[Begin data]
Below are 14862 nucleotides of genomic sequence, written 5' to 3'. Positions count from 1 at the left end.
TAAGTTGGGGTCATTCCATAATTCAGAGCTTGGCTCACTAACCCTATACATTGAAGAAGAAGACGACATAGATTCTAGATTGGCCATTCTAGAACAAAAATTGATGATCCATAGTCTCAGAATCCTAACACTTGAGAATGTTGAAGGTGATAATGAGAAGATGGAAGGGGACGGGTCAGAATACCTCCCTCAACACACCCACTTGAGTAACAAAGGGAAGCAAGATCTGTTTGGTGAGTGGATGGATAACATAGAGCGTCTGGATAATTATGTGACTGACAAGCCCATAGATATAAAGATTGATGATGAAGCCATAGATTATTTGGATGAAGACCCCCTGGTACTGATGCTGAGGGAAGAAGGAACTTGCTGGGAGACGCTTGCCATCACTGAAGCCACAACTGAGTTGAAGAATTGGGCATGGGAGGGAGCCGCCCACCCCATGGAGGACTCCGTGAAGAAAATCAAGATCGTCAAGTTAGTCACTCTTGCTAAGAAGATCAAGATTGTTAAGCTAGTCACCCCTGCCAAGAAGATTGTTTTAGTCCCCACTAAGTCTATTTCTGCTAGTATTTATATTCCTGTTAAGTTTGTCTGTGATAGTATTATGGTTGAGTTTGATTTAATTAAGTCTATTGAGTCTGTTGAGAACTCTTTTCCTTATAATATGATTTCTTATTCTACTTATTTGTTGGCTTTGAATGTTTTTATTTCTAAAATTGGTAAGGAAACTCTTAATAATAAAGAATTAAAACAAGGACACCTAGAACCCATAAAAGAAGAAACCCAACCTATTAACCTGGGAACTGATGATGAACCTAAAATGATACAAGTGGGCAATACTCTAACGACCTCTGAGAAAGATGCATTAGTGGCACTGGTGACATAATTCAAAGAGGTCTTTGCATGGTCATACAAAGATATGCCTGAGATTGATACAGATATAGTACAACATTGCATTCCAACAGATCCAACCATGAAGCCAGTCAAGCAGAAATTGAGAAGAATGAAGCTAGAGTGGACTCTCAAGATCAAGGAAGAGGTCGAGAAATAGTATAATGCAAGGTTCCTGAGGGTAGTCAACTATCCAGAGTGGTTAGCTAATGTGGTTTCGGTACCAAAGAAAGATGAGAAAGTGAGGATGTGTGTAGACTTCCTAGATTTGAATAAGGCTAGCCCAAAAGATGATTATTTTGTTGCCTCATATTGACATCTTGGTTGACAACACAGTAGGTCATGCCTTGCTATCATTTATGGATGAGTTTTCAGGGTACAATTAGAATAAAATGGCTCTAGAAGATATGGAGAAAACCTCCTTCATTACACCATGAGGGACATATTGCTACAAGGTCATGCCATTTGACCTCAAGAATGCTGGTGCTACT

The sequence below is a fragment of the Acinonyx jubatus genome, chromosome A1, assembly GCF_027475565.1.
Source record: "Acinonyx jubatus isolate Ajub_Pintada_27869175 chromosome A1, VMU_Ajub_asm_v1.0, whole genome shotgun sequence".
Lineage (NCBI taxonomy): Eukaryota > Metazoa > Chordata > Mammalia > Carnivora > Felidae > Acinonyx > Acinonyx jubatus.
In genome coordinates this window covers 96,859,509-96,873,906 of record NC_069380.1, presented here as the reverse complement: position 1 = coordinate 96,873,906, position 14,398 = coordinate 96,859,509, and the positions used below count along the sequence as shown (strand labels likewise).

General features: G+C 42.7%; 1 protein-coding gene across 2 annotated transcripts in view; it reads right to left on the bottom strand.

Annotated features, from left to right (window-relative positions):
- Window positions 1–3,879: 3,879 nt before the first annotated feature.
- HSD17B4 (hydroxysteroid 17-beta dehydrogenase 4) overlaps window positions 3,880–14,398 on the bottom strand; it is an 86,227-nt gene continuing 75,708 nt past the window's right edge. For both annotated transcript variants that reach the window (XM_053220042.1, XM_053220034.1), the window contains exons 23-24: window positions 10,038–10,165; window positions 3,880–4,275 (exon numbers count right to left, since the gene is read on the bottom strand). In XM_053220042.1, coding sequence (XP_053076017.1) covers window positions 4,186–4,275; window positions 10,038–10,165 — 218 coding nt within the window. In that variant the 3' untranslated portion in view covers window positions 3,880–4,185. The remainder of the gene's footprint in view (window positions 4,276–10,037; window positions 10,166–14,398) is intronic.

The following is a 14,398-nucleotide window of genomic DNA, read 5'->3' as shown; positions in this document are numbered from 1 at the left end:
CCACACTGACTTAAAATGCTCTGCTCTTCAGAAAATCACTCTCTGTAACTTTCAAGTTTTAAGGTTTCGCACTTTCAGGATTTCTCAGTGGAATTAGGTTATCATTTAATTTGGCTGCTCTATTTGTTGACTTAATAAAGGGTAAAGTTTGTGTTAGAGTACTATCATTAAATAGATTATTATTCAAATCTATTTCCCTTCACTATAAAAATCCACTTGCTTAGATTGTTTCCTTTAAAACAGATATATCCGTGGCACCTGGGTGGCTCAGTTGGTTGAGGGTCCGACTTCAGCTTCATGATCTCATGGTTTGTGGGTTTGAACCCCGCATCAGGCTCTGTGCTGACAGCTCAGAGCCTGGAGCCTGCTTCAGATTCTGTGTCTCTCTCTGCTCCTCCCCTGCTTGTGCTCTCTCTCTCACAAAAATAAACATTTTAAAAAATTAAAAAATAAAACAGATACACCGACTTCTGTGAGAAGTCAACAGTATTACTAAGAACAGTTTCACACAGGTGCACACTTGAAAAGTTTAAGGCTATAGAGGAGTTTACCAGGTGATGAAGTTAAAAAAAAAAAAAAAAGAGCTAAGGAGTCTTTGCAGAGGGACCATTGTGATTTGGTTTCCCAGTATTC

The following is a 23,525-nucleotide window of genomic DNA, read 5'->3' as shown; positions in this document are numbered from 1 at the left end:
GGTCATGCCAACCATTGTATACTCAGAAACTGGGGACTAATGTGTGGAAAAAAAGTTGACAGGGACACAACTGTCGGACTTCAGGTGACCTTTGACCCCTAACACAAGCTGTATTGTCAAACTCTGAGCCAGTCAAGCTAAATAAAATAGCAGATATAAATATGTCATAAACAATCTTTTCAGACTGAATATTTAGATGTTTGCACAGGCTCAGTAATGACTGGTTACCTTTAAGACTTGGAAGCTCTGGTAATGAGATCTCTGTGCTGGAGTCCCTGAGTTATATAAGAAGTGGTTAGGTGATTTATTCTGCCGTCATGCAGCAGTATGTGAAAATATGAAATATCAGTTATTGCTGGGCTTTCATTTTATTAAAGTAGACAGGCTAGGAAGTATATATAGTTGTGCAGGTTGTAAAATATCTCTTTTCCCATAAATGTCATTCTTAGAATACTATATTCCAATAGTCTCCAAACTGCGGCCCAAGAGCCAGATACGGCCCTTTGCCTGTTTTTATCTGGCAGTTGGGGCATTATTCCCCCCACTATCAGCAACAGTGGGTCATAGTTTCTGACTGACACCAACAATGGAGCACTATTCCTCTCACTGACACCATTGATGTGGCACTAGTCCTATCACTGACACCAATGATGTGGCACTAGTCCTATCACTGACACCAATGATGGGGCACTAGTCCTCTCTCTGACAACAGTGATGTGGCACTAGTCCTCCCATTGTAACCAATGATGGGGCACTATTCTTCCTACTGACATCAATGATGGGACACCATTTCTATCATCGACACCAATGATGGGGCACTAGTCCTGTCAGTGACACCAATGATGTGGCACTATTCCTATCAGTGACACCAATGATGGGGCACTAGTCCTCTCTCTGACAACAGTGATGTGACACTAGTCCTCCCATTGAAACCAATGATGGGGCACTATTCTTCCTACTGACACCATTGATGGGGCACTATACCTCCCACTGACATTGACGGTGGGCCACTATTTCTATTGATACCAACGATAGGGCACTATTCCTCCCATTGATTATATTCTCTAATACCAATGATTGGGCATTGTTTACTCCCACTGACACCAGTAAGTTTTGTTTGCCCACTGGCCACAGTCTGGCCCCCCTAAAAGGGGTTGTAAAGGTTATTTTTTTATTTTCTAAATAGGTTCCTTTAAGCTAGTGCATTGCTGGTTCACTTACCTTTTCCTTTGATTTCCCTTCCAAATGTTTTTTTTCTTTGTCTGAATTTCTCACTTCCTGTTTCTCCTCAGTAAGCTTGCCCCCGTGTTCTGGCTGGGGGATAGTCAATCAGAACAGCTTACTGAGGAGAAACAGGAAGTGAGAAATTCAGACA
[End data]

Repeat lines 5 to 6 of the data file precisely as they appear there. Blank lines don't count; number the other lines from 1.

Lineage (NCBI taxonomy): Eukaryota > Metazoa > Chordata > Mammalia > Carnivora > Felidae > Acinonyx > Acinonyx jubatus.
In genome coordinates this window covers 96,859,509-96,873,906 of record NC_069380.1, presented here as the reverse complement: position 1 = coordinate 96,873,906, position 14,398 = coordinate 96,859,509, and the positions used below count along the sequence as shown (strand labels likewise).